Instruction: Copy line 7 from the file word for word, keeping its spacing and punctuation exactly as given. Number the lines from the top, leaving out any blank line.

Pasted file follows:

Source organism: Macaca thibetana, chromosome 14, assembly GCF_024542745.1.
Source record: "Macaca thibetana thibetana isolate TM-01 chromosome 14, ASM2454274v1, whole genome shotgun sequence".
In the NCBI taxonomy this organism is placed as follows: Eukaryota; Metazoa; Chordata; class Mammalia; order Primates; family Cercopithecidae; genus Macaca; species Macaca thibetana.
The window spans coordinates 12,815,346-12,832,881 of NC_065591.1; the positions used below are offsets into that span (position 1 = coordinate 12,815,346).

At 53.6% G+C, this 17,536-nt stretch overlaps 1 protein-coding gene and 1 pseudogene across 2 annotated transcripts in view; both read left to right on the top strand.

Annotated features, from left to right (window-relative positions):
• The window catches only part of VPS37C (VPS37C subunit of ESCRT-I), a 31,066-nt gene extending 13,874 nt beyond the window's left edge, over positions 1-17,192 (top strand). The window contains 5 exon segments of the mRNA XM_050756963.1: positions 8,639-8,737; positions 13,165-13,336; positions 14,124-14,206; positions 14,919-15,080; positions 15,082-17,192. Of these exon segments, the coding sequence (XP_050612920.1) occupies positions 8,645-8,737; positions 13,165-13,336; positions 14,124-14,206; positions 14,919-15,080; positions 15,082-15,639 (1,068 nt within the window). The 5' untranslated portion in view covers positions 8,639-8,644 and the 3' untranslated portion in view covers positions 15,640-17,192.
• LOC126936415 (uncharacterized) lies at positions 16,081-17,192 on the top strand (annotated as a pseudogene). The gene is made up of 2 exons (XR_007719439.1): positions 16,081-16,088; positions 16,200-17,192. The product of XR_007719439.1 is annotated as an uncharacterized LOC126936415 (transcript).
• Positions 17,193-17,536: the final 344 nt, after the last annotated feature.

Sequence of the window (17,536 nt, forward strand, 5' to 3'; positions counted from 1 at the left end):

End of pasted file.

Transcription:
• The window catches only part of VPS37C (VPS37C subunit of ESCRT-I), a 31,066-nt gene extending 13,874 nt beyond the window's left edge, over positions 1-17,192 (top strand). The window contains 5 exon segments of the mRNA XM_050756963.1: positions 8,639-8,737; positions 13,165-13,336; positions 14,124-14,206; positions 14,919-15,080; positions 15,082-17,192. Of these exon segments, the coding sequence (XP_050612920.1) occupies positions 8,645-8,737; positions 13,165-13,336; positions 14,124-14,206; positions 14,919-15,080; positions 15,082-15,639 (1,068 nt within the window). The 5' untranslated portion in view covers positions 8,639-8,644 and the 3' untranslated portion in view covers positions 15,640-17,192.